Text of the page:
Canadian tribute to immigrant Sikhs

Indian Sikhs today account for nearly 1.4 per cent of the total population of Canada, the Gur Sikh Temple in Abbotsford has been accorded the status of a National Historic Site and Punjabi is being considered as the third official language of the country. However, little was known, till recently, about the earliest Indian Sikh immigrants to Canada.

That was till an independent Canadian researcher, David R Gray, delved deeper into his interest in the Sikh community, discovered records of Indian Sikhs who served in the Canadian military in World War I (1914-1918) and made a documentary on it.
The much-awarded film Canadian Soldier Sikhs: A Little Story in a Big War – was screened at the India Habitat Centre recently and brought into public domain many interesting facets of this history.

While searching for information on a group of Sikhs who came to Canada in 1906 -1907 to work in a limestone quarry, David discovered that eight Sikhs, all with the surname Singh, had enlisted in the Canadian army to fight in the First World War. This was curious as Sikh immigrants to Canada then were neither given citizenship, the right to vote nor bring over their families. The immigrant soldiers did not seem to have had much reason to fight for an alien nation without any assurance that they will even be allowed to stay on.

Canadian historians say that that was the time for nation-building when residents, irrespective of their Chinese, Japanese or Indian origin, came together to serve the country. However, it must have been particularly difficult for the Indian Sikhs owing to their distinct religious and cultural background. In the military records of WWI, most of these Sikh soldiers have claimed allegiance to the Church of England while some others have written ‘The Sikh Temple at 2nd Avenue, Vancouver’ against their religious denomination.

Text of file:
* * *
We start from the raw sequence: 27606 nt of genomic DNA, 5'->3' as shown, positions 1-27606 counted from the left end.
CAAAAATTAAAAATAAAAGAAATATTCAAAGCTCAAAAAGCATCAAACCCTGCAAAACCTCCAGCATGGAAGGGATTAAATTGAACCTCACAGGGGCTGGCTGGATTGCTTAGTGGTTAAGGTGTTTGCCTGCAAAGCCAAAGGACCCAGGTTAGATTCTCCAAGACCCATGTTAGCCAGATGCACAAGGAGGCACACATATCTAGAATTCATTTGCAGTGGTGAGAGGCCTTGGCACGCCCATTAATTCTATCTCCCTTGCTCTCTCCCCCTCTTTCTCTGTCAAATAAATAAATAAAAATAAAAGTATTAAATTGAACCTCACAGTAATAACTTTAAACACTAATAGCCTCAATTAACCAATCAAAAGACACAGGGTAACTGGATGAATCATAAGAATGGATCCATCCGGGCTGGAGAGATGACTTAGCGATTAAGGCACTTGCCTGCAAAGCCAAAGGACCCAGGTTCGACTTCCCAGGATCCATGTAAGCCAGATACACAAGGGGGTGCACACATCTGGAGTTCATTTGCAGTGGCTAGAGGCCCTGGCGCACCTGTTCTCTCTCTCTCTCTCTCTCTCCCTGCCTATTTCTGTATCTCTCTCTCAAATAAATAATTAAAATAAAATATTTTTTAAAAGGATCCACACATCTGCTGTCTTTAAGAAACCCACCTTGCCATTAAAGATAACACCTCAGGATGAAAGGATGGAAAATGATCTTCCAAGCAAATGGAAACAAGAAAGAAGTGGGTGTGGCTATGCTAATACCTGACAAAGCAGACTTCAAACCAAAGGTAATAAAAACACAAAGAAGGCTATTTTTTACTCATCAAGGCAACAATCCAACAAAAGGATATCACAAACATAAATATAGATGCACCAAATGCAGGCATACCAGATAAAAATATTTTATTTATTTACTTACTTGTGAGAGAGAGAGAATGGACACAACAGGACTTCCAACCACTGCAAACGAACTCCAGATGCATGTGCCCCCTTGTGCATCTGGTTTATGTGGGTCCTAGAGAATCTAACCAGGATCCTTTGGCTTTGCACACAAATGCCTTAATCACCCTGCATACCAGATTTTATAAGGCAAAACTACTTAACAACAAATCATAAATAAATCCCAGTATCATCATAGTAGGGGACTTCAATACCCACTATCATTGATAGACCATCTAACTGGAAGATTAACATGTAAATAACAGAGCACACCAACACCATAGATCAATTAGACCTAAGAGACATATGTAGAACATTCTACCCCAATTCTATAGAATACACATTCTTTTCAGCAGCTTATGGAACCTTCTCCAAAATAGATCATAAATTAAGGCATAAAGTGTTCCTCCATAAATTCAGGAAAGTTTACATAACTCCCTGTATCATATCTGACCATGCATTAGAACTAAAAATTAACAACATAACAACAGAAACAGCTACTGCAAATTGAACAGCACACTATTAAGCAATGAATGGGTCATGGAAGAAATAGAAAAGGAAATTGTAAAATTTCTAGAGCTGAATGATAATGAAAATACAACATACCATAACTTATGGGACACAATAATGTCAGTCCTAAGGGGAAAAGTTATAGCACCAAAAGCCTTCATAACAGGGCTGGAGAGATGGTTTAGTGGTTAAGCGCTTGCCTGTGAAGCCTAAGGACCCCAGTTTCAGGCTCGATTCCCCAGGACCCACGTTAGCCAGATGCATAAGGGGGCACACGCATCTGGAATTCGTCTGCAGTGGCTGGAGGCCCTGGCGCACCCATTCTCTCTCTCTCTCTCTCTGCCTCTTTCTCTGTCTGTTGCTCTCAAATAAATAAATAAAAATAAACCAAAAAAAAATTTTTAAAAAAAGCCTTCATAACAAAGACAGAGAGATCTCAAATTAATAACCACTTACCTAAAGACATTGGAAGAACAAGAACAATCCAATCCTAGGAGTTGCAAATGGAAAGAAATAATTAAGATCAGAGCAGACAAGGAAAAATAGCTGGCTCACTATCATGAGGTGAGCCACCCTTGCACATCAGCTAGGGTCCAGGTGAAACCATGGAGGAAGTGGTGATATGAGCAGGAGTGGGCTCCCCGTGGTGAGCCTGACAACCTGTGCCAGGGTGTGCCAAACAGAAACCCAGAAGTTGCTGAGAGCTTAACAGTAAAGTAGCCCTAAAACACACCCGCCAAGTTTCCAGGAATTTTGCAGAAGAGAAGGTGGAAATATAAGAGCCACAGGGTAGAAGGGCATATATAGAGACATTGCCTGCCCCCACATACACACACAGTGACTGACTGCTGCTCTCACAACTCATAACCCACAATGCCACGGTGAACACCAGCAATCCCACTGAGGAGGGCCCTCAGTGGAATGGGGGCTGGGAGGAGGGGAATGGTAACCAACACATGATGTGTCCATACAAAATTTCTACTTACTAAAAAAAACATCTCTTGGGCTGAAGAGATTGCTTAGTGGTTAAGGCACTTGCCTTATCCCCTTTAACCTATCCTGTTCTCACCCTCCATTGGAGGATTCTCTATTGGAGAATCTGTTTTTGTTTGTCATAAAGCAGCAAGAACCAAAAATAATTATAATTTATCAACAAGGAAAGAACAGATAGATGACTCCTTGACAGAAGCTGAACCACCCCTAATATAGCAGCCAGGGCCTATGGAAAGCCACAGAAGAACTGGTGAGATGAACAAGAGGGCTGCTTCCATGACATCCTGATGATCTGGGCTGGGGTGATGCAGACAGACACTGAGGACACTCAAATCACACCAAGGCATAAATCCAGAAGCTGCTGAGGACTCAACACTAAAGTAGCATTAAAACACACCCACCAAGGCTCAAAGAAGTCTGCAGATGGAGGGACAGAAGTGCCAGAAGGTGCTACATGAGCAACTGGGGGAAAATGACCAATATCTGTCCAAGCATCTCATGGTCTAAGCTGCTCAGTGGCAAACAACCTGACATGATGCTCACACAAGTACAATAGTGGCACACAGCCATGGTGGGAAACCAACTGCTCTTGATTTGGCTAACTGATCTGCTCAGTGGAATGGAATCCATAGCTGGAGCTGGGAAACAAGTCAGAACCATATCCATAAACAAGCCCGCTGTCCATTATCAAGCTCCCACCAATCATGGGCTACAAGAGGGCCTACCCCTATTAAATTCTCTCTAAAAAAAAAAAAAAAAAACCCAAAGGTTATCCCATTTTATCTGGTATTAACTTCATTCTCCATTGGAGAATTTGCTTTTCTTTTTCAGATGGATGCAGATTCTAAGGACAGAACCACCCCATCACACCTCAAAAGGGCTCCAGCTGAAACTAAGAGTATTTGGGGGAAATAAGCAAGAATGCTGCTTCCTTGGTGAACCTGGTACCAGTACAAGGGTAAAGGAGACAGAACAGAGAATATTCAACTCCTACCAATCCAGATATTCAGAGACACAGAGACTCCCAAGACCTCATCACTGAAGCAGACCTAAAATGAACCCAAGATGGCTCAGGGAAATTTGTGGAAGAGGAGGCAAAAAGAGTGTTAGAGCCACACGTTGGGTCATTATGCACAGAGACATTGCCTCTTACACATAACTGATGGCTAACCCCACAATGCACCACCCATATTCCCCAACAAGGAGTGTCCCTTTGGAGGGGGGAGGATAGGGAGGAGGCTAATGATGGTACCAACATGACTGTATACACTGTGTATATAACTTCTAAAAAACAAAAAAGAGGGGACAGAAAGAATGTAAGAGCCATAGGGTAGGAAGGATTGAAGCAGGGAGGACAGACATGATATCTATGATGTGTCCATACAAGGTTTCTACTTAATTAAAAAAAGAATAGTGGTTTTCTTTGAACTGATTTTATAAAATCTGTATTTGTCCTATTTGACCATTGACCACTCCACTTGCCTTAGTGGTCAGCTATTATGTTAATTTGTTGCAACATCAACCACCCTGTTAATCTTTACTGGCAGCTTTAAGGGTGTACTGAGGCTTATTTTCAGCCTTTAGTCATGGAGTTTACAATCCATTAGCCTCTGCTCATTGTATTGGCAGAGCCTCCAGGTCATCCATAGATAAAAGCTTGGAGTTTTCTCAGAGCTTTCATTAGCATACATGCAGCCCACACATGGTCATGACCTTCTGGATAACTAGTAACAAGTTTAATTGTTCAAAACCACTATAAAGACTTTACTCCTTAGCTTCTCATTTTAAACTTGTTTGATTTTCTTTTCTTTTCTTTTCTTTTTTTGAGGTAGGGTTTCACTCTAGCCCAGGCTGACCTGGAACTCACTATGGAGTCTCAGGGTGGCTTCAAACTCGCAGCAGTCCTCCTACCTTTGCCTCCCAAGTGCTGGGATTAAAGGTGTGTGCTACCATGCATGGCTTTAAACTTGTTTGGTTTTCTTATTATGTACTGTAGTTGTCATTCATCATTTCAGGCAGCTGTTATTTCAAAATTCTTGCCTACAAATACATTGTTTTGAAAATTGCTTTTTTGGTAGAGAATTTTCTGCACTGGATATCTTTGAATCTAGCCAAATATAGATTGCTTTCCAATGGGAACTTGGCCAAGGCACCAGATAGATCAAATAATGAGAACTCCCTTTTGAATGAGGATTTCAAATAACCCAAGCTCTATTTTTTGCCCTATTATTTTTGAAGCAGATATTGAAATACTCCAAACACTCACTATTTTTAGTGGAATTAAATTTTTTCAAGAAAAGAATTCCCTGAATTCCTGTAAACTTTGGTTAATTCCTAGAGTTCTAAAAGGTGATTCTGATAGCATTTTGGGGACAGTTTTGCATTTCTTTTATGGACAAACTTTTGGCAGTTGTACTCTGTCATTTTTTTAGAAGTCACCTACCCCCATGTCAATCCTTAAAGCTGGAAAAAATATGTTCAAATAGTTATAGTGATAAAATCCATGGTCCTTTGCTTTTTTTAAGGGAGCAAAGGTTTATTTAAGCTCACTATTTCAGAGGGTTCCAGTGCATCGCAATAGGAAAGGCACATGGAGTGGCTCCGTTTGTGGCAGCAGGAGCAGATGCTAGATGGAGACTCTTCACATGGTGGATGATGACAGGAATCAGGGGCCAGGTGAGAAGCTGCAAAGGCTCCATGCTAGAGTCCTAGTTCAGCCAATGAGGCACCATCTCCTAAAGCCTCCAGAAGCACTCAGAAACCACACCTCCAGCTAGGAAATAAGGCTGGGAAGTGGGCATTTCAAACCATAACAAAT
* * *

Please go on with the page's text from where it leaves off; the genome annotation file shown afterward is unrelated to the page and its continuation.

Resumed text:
Even though, the Sikhs,  unshorn hair, beard and turban were accommodated in the British-Indian army fighting in WWI those days, no such allowance was made for Sikh soldiers in the Canadian army. This meant that the immigrants had to forego their religious identity too. Yet, the eight brave men sailed to the battlefronts in France and Belgium along with thousands of other Canadian soldiers to war with the German troops.

Three of them were killed, three others grievously injured and records of only two – John Singh and Sewa Singh - were traced back to Canada after wartime. These men did not go back to India, never saw their families again and also, did not remarry.
Almost 90 years after the death of the bravehearts, their graves and even a victory medal have been discovered. Indian army historian Sandeep Singh Brar recovered the war medal given to Buckam Singh, in 2008, which also led him to his tombstone in Kitchener, East of Canada. It is the only grave of the eight Indian Sikh soldiers to be located in the country, others being spread across the battlegrounds of France. Brar is featured in the film.

Buckam Singh is now the newfound hero of the Indo-Canadian Sikh community. A day has been dedicated to observe the sacrifices of Buckam and his comrades, called the Annual Sikh Remembrance Day. As David says, “Canadian Soldier Sikhs recounts the making of a nation, not just through the service of her own sons, but some completely unrelated and unknown.”

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